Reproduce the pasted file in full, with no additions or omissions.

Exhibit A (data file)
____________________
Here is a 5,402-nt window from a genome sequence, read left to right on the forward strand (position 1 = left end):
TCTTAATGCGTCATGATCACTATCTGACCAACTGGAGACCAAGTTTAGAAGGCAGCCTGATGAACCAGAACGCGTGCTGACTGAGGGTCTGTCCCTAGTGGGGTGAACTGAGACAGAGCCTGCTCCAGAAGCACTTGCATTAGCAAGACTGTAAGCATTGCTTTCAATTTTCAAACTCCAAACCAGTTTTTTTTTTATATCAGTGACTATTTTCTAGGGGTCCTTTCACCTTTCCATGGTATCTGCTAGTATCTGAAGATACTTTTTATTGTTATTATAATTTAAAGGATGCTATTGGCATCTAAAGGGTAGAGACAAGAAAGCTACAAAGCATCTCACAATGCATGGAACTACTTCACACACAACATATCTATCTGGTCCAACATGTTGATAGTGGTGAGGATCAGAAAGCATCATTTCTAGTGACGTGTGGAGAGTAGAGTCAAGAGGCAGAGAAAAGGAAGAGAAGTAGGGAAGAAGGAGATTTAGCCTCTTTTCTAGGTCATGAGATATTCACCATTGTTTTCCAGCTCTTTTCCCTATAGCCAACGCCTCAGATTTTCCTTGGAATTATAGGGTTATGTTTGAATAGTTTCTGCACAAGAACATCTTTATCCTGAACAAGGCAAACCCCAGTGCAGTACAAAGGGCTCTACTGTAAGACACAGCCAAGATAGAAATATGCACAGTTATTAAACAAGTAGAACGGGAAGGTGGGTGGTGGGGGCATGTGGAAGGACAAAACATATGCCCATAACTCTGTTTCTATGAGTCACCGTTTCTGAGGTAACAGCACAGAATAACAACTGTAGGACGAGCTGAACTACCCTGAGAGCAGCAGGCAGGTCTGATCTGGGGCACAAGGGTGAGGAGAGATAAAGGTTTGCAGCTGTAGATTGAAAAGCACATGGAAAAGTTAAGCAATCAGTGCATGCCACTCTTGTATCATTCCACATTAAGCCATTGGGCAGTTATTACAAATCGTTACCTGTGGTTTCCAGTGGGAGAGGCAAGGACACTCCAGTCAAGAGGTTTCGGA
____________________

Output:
Here is a 5,402-nt window from a genome sequence, read left to right on the forward strand (position 1 = left end):
TCTTAATGCGTCATGATCACTATCTGACCAACTGGAGACCAAGTTTAGAAGGCAGCCTGATGAACCAGAACGCGTGCTGACTGAGGGTCTGTCCCTAGTGGGGTGAACTGAGACAGAGCCTGCTCCAGAAGCACTTGCATTAGCAAGACTGTAAGCATTGCTTTCAATTTTCAAACTCCAAACCAGTTTTTTTTTTATATCAGTGACTATTTTCTAGGGGTCCTTTCACCTTTCCATGGTATCTGCTAGTATCTGAAGATACTTTTTATTGTTATTATAATTTAAAGGATGCTATTGGCATCTAAAGGGTAGAGACAAGAAAGCTACAAAGCATCTCACAATGCATGGAACTACTTCACACACAACATATCTATCTGGTCCAACATGTTGATAGTGGTGAGGATCAGAAAGCATCATTTCTAGTGACGTGTGGAGAGTAGAGTCAAGAGGCAGAGAAAAGGAAGAGAAGTAGGGAAGAAGGAGATTTAGCCTCTTTTCTAGGTCATGAGATATTCACCATTGTTTTCCAGCTCTTTTCCCTATAGCCAACGCCTCAGATTTTCCTTGGAATTATAGGGTTATGTTTGAATAGTTTCTGCACAAGAACATCTTTATCCTGAACAAGGCAAACCCCAGTGCAGTACAAAGGGCTCTACTGTAAGACACAGCCAAGATAGAAATATGCACAGTTATTAAACAAGTAGAACGGGAAGGTGGGTGGTGGGGGCATGTGGAAGGACAAAACATATGCCCATAACTCTGTTTCTATGAGTCACCGTTTCTGAGGTAACAGCACAGAATAACAACTGTAGGACGAGCTGAACTACCCTGAGAGCAGCAGGCAGGTCTGATCTGGGGCACAAGGGTGAGGAGAGATAAAGGTTTGCAGCTGTAGATTGAAAAGCACATGGAAAAGTTAAGCAATCAGTGCATGCCACTCTTGTATCATTCCACATTAAGCCATTGGGCAGTTATTACAAATCGTTACCTGTGGTTTCCAGTGGGAGAGGCAAGGACACTCCAGTCAAGAGGTTTCGGA